Comes the music video for Cheerleader from the album Strange Mercy by Annie Clark, or as the music world would know her…St. Vincent. The Dallas-bred, New York City-based artist, and former member of The Polyphonic Spree, with this album, assembles an emotionally complex, musically layered collection of songs. It is almost expected from a vocalist, songwriter and guitarist as musically gifted as she is. Each song, like Cheerleader, capriciously swings from gleeful to manic within a sweeping gesture; jarring and submitting the listeners into full attention.

Her sonic pieces read like unpredictable cinema. It’s genuine artistry that’s happening here. It’s as if we’re privy to her craft and are reminded of how music is not just merely a medium or something that may be born out of commerce but it can be, and is…art. That’s how it should be, right? One gets the sense she is conscious of the manner in which her soundscapes, oeuvre, and musical life evolve. The rangy works not only make her musically sentient and emotionally present, it equally establishes herself as an original innovator.

Clark has recruited director Hiro Murai to compliment her unique, memorable sounds with beautiful and haunting imagery. In the video, St. Vincent immerses herself in hyper-emo symbolism. It begins with a reveal of the singer, nearly catatonic, which unfolds to the revelation that the singer is a large sculpture or museum display piece. This is reminiscent of the eerie models of realistic large-scale human subjects by Australian artist, Ron Mueck. She’s a prisoner of sorts, being observed and ogled by patrons; she is raised, busts free and literally breaks apart. It’s not subtle imagery, it’s blatant and dramatic.

Some sublime work is happening here.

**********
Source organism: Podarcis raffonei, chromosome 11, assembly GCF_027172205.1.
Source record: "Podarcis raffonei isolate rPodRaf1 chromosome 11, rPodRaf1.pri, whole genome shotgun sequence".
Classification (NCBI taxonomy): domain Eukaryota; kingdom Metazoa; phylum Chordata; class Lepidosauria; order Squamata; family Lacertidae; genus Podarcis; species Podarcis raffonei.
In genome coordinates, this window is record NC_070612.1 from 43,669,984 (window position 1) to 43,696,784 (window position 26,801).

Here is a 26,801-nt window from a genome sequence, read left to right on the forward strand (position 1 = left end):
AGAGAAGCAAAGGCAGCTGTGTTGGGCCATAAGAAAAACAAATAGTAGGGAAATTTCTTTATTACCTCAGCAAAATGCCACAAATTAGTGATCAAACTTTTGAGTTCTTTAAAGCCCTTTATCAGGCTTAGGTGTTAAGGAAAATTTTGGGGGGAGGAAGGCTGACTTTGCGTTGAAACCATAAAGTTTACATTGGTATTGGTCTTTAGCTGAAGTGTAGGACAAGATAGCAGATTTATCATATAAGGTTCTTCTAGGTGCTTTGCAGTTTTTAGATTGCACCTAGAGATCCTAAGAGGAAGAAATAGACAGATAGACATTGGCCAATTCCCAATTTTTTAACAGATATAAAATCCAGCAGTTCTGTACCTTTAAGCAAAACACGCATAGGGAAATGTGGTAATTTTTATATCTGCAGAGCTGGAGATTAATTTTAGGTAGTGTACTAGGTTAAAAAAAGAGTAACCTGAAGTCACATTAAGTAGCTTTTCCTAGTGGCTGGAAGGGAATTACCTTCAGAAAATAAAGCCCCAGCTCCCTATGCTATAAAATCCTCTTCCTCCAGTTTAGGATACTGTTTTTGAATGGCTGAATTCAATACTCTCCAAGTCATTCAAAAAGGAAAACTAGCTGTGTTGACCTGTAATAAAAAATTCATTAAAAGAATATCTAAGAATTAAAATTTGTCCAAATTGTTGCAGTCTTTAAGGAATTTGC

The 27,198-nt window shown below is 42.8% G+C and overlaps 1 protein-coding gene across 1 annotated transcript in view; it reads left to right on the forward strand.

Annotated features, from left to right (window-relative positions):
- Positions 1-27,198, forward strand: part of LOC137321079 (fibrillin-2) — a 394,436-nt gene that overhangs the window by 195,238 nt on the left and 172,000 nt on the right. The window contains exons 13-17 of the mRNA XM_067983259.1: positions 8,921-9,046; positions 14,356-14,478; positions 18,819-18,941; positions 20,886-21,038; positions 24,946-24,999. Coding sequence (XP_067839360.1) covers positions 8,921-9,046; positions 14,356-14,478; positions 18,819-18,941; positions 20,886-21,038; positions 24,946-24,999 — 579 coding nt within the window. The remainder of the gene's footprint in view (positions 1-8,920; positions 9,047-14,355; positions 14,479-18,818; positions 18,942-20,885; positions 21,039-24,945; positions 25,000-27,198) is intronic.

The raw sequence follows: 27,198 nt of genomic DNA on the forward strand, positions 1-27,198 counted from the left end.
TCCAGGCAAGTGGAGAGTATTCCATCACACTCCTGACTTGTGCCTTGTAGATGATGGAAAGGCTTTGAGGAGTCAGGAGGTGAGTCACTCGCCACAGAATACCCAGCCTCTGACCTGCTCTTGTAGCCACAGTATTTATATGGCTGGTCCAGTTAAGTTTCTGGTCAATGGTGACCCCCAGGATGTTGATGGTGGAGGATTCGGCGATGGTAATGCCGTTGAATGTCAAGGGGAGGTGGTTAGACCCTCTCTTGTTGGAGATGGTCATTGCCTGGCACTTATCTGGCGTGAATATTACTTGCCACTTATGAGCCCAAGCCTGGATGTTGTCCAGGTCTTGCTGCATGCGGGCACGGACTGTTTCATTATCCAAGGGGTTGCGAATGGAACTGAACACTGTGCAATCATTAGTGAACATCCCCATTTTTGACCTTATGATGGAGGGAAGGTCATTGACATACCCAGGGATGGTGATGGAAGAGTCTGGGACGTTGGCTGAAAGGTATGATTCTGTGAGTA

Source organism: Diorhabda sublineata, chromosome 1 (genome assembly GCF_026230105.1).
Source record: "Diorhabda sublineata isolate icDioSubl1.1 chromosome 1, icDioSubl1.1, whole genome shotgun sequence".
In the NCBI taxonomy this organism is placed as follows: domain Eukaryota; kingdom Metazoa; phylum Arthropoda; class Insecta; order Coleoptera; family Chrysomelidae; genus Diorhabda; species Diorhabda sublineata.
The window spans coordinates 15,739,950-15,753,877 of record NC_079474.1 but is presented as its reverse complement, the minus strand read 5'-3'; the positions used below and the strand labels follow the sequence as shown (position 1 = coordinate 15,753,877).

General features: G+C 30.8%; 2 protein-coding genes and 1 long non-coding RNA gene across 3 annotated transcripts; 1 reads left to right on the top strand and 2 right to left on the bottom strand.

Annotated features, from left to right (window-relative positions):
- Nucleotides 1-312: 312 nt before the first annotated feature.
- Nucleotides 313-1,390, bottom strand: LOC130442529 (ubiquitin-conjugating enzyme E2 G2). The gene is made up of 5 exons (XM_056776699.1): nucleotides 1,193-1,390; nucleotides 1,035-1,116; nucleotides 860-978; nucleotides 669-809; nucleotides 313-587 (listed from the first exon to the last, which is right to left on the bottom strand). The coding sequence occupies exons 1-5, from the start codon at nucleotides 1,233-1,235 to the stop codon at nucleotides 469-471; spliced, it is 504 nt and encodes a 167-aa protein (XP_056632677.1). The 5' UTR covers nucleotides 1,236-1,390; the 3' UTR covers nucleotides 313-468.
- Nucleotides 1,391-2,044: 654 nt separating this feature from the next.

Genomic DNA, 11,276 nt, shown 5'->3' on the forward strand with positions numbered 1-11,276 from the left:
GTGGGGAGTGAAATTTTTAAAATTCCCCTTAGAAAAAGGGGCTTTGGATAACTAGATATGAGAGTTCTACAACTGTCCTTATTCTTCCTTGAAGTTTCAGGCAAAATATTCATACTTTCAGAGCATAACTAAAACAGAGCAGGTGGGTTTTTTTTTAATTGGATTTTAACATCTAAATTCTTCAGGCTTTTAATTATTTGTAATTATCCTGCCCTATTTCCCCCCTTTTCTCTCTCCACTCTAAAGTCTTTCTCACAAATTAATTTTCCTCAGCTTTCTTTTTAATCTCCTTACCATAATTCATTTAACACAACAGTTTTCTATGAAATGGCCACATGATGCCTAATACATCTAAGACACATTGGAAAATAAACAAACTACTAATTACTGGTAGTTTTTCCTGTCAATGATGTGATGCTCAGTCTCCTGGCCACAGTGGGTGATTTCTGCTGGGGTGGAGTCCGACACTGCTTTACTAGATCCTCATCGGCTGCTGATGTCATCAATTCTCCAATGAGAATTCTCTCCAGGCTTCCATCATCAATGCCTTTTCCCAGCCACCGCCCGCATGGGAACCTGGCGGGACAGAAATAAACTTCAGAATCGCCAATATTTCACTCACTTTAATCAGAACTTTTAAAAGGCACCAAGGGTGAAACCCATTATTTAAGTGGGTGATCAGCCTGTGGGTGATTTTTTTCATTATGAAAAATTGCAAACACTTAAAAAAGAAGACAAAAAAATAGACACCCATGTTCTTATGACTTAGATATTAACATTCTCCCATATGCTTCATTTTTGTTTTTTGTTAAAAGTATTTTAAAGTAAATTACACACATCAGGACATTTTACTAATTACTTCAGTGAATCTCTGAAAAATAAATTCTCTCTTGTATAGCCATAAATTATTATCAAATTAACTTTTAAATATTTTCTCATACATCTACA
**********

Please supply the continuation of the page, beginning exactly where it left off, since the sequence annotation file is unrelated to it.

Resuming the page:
Also, view the music video for Cruel (below), which is just as uncanny and introspective (musically and visually). There is a convergent theme that is surfacing.


Strange Mercy, the beguiling new album from St. Vincent, is an unsparing examination of personal catharsis cloaked in some of the most sublime music of Annie Clark’s career.

Many of the songs are about wanting relief from pain, and searching high and low for release,” attests Clark. Such powerful emotions prompted — demanded, really — not just a bracingly candid lyrical style but a new musical approach.

Strange Mercy features very little of the baroque strings, woodwinds, and reeds that marked Actor, and the grooves are sturdy, deep and beguiling. “I wanted to make things direct and immediate,” Clark says. “I didn’t tinker. I tried to keep the arrangements pretty simple and use just enough instrumentation to get the point across. I didn’t want anything to get in the way.” Consequently, it’s a much more guitar-oriented album than Clark has ever made.

The aqueous confessional Cheerleader is the thematic touchstone; Clark is just not going to politely mince words (or sounds) anymore.